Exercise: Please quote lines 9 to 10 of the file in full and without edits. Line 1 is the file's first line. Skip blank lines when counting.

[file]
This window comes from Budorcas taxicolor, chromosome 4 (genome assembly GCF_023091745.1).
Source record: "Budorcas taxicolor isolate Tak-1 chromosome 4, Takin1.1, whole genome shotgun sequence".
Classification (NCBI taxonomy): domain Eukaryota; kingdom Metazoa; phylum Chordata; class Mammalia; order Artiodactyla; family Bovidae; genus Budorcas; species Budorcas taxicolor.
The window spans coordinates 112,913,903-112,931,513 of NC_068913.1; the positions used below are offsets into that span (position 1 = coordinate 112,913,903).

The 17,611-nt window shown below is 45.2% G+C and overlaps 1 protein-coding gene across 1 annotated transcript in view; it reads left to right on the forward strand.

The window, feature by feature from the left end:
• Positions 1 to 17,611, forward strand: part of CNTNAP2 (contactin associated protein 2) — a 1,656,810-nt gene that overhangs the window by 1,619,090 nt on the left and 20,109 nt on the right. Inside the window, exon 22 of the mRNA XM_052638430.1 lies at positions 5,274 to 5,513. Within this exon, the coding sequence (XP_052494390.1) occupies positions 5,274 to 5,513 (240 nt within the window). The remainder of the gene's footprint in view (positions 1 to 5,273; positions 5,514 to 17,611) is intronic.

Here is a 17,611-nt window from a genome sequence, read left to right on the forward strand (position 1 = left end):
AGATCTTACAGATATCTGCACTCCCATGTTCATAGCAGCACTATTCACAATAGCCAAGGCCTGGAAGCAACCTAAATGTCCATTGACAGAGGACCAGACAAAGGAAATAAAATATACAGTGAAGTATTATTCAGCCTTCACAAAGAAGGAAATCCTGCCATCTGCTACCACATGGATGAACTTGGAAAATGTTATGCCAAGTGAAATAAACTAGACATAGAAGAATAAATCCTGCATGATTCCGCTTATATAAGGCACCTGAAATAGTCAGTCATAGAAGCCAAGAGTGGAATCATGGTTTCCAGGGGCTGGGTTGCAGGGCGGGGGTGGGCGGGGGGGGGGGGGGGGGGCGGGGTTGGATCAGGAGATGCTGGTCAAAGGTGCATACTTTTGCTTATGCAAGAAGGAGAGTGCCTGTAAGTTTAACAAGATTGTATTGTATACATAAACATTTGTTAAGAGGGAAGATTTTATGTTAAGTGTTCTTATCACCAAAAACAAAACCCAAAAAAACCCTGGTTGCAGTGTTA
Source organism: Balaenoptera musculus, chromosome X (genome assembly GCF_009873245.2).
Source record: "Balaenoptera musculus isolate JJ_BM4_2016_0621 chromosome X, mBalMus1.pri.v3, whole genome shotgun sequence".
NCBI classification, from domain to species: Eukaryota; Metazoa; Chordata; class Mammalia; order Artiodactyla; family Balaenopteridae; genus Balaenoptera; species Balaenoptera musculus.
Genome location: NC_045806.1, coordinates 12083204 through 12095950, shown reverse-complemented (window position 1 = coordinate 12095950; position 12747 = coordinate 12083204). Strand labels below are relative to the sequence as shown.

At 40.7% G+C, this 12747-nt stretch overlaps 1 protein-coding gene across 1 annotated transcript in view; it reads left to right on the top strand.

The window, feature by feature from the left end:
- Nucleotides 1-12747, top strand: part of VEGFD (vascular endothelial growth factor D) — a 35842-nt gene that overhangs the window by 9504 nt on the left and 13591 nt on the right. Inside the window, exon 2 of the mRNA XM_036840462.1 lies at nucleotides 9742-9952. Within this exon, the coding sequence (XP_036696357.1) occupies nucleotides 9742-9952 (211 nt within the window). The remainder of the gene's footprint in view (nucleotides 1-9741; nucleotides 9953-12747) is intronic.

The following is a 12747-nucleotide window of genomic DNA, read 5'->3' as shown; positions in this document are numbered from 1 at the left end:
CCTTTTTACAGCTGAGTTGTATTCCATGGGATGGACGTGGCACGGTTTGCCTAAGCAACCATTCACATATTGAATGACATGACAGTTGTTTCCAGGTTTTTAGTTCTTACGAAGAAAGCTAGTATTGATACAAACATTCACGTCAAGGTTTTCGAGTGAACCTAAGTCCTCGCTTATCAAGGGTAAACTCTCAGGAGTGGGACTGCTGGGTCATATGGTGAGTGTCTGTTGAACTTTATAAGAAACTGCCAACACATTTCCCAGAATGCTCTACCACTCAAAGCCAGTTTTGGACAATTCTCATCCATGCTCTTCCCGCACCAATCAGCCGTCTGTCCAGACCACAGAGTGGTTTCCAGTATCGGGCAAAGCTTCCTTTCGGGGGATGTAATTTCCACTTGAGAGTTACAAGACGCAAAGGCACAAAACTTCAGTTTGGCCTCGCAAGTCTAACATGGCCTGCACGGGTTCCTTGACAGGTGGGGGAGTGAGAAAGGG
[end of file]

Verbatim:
AGATCTTACAGATATCTGCACTCCCATGTTCATAGCAGCACTATTCACAATAGCCAAGGCCTGGAAGCAACCTAAATGTCCATTGACAGAGGACCAGACAAAGGAAATAAAATATACAGTGAAGTATTATTCAGCCTTCACAAAGAAGGAAATCCTGCCATCTGCTACCACATGGATGAACTTGGAAAATGTTATGCCAAGTGAAATAAACTAGACATAGAAGAATAAATCCTGCATGATTCCGCTTATATAAGGCACCTGAAATAGTCAGTCATAGAAGCCAAGAGTGGAATCATGGTTTCCAGGGGCTGGGTTGCAGGGCGGGGGTGGGCGGGGGGGGGGGGGGGGGGCGGGGTTGGATCAGGAGATGCTGGTCAAAGGTGCATACTTTTGCTTATGCAAGAAGGAGAGTGCCTGTAAGTTTAACAAGATTGTATTGTATACATAAACATTTGTTAAGAGGGAAGATTTTATGTTAAGTGTTCTTATCACCAAAAACAAAACCCAAAAAAACCCTGGTTGCAGTGTTA
Source organism: Balaenoptera musculus, chromosome X (genome assembly GCF_009873245.2).